The next portion of this process was the printing. In this case, Jessica was outsourcing to Jesse Maguire with Mahem Design Works. Sled wrap material is different from vehicle wrap material and varies in weight. The material, a combination of vinyl and laminate that my wrap was printed on, is 15mm and extremely heavy duty and scratch resistant. One of the many reasons that people will purchase a sled wrap is the protection it provides to your side panels and machine while riding. Besides being beautiful with eye-catching designs, a wrap that is printed on the correct material can extend the exterior life of your sled.
Installation of a wrap can be challenging and rewarding. My first inclination was to hire someone to install my wrap for me. In the end the decision to install myself was a good one, and I recommend it. Not only will it save you money, but it also will give you an appreciation for the process and an end-product of which to be proud. Instructions and YouTube tutorials prior to installing your sled wrap are a must and will give you tips and tricks to make the process go smoothly. Since my sled is slightly older, a 2011, the template that was purchased initially by Jessica did not have the same coverage as the newer sleds. This was determined after the sled wrap arrived and I cut it out and taped it in place on my machine. I highly recommend this step, the process of determining which piece goes where is like a puzzle and will take additional time the day of installation. Jessica and I worked together long distance with pictures and measurements to create a second template that would have better coverage and was printed and mailed to me at no charge. My white side panels, while one of the selling points when I bought my machine, became a thorn in my side during the installation process. My color combination was mostly dark colors of blue and orange and the white side panels that did not have coverage showed through. My next sled will be all black which has more forgiveness when it comes to sled wraps. Our solution was to apply a few thin blue strips along the white lines after the sled wrap was installed. These are camouflaged in the design, and I am happy with the results.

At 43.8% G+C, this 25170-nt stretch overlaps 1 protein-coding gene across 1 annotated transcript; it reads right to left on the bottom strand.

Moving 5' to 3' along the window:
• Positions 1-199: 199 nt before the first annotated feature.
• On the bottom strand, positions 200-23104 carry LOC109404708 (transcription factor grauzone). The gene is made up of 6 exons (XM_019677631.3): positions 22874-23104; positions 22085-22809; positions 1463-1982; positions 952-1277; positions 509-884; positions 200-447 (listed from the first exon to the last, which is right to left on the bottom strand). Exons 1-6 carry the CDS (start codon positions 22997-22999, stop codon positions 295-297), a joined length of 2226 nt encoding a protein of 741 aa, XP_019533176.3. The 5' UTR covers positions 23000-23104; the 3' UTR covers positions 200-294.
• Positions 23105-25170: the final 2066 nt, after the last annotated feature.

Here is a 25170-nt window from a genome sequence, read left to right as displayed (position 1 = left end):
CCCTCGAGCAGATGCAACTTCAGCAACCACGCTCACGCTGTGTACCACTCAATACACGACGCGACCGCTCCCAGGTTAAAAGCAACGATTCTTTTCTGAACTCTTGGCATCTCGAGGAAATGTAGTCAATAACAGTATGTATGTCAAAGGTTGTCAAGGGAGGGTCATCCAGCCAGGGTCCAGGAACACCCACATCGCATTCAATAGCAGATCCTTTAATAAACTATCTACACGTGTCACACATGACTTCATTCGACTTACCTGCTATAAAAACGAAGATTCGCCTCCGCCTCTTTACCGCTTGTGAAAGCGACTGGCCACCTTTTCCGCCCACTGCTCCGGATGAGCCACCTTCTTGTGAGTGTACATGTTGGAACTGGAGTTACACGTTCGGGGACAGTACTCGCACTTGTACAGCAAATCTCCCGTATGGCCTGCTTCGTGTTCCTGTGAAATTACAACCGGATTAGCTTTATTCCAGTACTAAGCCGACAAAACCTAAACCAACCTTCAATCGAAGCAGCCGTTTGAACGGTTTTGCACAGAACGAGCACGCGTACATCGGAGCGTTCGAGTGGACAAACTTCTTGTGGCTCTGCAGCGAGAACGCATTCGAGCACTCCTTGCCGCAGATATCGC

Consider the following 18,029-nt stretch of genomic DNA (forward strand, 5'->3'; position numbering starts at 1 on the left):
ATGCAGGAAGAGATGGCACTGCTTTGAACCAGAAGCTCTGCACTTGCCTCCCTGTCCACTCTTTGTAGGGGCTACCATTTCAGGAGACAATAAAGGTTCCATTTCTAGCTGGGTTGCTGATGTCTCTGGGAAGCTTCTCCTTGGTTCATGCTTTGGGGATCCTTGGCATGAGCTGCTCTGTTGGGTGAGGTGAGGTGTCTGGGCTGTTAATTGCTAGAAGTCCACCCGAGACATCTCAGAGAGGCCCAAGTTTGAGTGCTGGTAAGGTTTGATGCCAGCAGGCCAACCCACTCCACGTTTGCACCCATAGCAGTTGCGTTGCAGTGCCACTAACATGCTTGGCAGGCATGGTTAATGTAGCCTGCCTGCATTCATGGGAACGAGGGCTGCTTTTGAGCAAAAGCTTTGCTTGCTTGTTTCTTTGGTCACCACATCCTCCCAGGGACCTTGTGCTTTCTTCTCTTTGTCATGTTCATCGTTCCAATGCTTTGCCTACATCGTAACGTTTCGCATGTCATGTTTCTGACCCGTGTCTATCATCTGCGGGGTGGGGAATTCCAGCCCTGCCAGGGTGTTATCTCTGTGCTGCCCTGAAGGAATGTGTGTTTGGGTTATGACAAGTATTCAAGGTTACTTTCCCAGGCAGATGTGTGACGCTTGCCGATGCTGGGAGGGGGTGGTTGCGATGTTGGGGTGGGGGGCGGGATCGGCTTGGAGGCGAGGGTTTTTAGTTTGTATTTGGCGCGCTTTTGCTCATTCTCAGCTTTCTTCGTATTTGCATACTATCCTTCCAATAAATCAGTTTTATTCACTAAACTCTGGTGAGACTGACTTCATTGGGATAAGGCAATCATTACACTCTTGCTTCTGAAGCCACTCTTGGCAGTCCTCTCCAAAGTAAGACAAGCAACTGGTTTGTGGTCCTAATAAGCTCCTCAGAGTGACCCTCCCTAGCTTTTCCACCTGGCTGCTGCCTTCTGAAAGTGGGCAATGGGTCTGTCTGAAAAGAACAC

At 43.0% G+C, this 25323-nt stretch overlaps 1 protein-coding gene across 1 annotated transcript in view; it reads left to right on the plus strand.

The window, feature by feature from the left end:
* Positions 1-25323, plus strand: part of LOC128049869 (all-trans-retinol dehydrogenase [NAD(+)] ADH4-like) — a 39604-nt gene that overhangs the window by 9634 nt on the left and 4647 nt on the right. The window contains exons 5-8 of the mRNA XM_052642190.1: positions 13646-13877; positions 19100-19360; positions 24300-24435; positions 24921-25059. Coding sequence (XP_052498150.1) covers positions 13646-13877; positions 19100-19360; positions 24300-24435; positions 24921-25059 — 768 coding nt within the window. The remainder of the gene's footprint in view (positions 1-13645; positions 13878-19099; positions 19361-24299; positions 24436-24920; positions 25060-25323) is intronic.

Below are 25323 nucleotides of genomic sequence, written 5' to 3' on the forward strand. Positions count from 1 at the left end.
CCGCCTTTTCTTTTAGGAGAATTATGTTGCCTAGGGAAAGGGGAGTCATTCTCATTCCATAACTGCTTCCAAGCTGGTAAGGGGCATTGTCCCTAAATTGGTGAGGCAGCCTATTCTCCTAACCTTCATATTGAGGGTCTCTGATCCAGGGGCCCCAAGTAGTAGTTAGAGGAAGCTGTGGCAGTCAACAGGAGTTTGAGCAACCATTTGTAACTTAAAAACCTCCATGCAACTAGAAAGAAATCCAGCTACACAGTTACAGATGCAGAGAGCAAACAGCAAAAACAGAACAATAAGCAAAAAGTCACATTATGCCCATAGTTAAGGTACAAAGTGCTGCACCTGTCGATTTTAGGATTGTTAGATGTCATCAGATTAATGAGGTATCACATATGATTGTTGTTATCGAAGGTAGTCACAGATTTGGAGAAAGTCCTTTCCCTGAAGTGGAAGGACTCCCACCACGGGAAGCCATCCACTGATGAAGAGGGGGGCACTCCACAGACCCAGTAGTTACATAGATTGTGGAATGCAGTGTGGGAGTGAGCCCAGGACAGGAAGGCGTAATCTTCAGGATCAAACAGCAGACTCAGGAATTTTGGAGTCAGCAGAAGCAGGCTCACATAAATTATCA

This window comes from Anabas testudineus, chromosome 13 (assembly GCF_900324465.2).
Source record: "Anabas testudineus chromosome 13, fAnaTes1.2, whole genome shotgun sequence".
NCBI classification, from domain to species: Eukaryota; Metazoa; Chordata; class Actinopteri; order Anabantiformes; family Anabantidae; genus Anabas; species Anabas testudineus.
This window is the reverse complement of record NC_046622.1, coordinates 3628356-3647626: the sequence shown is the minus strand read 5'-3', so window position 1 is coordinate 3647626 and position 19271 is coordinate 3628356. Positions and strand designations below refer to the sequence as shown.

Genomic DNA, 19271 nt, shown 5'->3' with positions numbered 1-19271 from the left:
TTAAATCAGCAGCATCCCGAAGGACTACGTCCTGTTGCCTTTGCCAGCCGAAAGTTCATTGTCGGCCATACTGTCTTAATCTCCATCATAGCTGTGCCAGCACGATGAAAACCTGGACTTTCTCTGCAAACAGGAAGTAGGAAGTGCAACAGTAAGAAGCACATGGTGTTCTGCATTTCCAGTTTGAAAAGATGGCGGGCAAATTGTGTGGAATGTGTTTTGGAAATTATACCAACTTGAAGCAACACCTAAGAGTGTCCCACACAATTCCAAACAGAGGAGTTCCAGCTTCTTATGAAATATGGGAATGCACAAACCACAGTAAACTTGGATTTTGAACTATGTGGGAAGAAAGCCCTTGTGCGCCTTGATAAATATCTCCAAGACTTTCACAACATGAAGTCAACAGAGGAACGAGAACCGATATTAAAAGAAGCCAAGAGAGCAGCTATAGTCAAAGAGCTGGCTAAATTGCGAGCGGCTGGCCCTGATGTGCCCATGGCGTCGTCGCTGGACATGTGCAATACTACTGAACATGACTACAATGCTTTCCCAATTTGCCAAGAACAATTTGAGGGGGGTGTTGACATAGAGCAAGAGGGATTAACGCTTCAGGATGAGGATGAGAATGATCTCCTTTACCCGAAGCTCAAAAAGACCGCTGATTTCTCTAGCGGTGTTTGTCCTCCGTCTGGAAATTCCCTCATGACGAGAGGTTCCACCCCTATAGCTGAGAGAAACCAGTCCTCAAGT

A few heat gun burns, the loss of my fingertips (the wrap material is really sticky) and many broken fingernails later and we have the final product, and it is amazing! No, seriously, this is stop-you-in-the-street, catch-your-breath kind of beautiful. In my house sled wrap mania is here to stay. My next install will be the wrap I just purchased for my husband as a gift. He recently injured his finger and will have to supervise the installation (lucky me). I am excited to see the transformation from design to sled and then onto the snow. Whether you are looking to freshen up or personalize your sled, to protect the side panels or for a wrap that will pop against the backdrop of fresh snow in photographs take the next step, embrace the mania and wrap it before you ride it.